WASHINGTON – Researchers from the U.S. Department of Agriculture and their university colleagues have sequenced most of the genome of Meleagris gallopavo, the domesticated turkey, creating the first-ever turkey genome map. This almost-complete map could help growers more efficiently produce bigger, meatier turkeys. The research was recently reported in PLoS Biology, an online journal of the Public Library of Science.

The research was conducted as part of a partnership led by Curtis Van Tassell and Julie Long with the U.S.D.A.; Otto Folkerts and Rami Dalloul of Virginia Tech University’s Bioinformatics Institute (V.B.I.); and Steven Salzberg of the University of Maryland’s Center for Bioinformatics and Computational Biology at College Park.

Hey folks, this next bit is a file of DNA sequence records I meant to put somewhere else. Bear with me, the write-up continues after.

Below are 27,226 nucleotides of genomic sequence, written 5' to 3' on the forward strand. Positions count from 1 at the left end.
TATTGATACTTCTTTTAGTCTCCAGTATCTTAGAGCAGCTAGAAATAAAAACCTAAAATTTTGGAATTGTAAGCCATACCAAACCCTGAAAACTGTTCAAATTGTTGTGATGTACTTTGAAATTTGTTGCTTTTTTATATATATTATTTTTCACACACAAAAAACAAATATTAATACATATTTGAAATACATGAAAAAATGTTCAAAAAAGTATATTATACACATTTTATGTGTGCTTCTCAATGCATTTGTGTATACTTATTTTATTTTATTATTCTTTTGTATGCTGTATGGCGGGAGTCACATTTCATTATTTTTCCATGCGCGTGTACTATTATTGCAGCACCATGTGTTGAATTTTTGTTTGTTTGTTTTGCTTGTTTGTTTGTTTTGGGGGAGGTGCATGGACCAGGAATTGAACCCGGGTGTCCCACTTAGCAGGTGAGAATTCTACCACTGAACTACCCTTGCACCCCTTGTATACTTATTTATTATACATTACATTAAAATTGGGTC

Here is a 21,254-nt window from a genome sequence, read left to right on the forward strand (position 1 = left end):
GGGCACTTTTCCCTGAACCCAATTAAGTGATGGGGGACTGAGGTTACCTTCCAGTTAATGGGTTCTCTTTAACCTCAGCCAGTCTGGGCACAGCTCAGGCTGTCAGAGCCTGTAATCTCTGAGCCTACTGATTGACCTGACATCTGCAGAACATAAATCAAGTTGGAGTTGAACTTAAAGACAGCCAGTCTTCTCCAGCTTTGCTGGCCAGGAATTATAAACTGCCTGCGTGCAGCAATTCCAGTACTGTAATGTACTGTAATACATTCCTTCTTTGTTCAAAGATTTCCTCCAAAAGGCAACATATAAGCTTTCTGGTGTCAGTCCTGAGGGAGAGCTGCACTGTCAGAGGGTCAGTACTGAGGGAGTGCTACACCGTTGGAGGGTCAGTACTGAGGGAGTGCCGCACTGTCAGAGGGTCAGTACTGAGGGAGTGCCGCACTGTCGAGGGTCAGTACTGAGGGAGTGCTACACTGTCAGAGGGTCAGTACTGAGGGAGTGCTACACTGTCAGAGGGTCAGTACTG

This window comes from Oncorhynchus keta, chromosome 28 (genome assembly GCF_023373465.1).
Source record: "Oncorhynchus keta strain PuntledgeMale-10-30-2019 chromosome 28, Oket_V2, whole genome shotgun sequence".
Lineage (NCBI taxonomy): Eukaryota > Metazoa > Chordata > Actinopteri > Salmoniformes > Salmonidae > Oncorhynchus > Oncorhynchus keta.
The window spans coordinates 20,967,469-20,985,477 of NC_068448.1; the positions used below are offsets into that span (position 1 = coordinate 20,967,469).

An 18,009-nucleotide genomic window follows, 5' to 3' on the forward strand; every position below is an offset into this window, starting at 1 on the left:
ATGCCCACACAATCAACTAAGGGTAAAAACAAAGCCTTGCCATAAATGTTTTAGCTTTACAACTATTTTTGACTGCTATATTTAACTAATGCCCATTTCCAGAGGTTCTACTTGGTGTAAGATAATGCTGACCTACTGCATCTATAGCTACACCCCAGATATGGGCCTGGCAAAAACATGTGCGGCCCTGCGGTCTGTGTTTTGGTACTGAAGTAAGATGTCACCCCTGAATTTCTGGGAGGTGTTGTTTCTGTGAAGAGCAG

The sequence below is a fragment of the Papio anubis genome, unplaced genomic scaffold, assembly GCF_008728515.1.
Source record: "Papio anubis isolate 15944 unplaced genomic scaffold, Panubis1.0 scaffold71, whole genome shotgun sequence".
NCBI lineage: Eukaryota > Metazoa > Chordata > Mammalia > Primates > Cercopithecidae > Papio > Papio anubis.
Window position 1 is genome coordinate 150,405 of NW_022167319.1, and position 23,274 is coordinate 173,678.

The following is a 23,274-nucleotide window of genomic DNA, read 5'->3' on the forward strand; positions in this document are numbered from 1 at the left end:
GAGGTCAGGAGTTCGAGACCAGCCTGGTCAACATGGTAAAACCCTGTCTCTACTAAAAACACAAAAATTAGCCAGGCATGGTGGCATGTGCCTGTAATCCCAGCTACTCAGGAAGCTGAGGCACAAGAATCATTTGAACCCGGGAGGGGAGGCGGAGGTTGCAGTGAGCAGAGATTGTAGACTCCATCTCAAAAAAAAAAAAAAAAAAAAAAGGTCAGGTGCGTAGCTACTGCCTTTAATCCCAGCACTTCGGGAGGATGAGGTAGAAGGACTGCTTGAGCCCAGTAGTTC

"The project underscores how rapidly the field of genome sequencing has changed," Ms. Long said. "We sequenced the turkey genome in less than a year, at a fraction of the cost of sequencing chicken and cow genomes. The turkey industry and consumers will benefit from this research."